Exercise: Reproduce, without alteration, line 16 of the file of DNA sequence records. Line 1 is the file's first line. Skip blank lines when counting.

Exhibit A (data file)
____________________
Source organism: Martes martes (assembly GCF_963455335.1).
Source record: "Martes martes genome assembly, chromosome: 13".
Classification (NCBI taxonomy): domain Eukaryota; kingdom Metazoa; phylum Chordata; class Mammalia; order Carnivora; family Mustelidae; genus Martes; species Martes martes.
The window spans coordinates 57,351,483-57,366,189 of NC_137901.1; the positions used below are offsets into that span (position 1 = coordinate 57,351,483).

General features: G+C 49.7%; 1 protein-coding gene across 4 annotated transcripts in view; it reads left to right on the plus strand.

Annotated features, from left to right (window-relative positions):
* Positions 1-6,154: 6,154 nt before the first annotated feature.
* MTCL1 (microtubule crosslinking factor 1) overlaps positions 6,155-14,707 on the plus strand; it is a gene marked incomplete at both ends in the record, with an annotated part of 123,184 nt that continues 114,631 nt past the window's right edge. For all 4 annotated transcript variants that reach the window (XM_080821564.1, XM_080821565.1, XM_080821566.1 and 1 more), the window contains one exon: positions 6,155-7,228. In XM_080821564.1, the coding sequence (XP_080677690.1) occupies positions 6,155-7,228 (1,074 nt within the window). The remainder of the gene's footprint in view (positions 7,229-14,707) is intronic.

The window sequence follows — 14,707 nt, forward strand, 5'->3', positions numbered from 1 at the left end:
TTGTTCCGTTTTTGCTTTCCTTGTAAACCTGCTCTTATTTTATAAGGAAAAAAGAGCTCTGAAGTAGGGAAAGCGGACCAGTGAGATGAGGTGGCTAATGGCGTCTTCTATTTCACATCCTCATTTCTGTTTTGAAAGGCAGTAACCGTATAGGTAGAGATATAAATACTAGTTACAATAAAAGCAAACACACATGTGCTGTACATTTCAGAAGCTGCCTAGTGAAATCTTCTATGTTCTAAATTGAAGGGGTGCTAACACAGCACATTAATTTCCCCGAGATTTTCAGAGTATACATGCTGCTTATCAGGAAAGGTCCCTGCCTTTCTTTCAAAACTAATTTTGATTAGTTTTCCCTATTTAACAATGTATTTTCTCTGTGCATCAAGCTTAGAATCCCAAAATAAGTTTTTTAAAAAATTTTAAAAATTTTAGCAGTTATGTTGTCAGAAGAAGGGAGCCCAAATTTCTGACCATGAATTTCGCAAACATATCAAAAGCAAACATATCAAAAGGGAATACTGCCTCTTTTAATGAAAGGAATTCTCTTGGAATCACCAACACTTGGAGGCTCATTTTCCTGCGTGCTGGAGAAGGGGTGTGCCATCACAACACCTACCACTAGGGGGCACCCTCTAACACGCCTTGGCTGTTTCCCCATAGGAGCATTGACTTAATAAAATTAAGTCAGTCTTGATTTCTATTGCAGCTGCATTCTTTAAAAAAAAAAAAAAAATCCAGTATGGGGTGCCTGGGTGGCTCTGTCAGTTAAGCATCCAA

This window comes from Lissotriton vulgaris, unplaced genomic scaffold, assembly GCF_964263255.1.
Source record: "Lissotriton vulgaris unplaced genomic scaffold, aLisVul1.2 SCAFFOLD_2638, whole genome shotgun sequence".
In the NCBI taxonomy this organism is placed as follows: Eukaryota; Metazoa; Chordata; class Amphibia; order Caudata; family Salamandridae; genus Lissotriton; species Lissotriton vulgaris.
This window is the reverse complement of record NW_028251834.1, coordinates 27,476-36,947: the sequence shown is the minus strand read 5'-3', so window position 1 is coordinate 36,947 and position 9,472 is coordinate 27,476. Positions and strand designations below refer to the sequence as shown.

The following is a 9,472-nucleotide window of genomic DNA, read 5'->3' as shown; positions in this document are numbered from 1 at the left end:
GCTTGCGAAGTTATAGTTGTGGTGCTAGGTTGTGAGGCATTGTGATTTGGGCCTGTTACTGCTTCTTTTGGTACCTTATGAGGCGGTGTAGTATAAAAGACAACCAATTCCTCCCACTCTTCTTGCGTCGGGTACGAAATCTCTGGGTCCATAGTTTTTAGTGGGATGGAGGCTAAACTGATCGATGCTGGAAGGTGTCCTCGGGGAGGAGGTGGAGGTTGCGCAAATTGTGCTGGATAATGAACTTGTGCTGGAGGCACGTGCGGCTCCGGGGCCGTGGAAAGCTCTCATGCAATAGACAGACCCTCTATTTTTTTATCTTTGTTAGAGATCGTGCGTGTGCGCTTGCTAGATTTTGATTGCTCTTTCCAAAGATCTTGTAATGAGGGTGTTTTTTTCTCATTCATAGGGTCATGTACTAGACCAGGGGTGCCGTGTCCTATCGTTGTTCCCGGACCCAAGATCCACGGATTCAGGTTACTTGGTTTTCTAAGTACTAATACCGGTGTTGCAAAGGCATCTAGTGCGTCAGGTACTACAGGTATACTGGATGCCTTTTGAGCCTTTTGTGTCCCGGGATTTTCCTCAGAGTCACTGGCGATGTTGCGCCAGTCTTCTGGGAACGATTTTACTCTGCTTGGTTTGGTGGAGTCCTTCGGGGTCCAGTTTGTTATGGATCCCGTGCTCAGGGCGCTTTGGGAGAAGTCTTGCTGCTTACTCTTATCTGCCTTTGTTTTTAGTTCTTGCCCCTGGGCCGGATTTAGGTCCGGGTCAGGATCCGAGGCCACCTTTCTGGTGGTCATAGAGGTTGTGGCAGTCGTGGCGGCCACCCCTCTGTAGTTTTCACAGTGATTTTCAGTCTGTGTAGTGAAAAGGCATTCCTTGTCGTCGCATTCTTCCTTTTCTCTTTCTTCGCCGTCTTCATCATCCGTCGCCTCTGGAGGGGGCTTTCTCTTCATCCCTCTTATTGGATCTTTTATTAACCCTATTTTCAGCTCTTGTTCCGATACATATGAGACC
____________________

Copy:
GCTTGCGAAGTTATAGTTGTGGTGCTAGGTTGTGAGGCATTGTGATTTGGGCCTGTTACTGCTTCTTTTGGTACCTTATGAGGCGGTGTAGTATAAAAGACAACCAATTCCTCCCACTCTTCTTGCGTCGGGTACGAAATCTCTGGGTCCATAGTTTTTAGTGGGATGGAGGCTAAACTGATCGATGCTGGAAGGTGTCCTCGGGGAGGAGGTGGAGGTTGCGCAAATTGTGCTGGATAATGAACTTGTGCTGGAGGCACGTGCGGCTCCGGGGCCGTGGAAAGCTCTCATGCAATAGACAGACCCTCTATTTTTTTATCTTTGTTAGAGATCGTGCGTGTGCGCTTGCTAGATTTTGATTGCTCTTTCCAAAGATCTTGTAATGAGGGTGTTTTTTTCTCATTCATAGGGTCATGTACTAGACCAGGGGTGCCGTGTCCTATCGTTGTTCCCGGACCCAAGATCCACGGATTCAGGTTACTTGGTTTTCTAAGTACTAATACCGGTGTTGCAAAGGCATCTAGTGCGTCAGGTACTACAGGTATACTGGATGCCTTTTGAGCCTTTTGTGTCCCGGGATTTTCCTCAGAGTCACTGGCGATGTTGCGCCAGTCTTCTGGGAACGATTTTACTCTGCTTGGTTTGGTGGAGTCCTTCGGGGTCCAGTTTGTTATGGATCCCGTGCTCAGGGCGCTTTGGGAGAAGTCTTGCTGCTTACTCTTATCTGCCTTTGTTTTTAGTTCTTGCCCCTGGGCCGGATTTAGGTCCGGGTCAGGATCCGAGGCCACCTTTCTGGTGGTCATAGAGGTTGTGGCAGTCGTGGCGGCCACCCCTCTGTAGTTTTCACAGTGATTTTCAGTCTGTGTAGTGAAAAGGCATTCCTTGTCGTCGCATTCTTCCTTTTCTCTTTCTTCGCCGTCTTCATCATCCGTCGCCTCTGGAGGGGGCTTTCTCTTCATCCCTCTTATTGGATCTTTTATTAACCCTATTTTCAGCTCTTGTTCCGATACATATGAGACC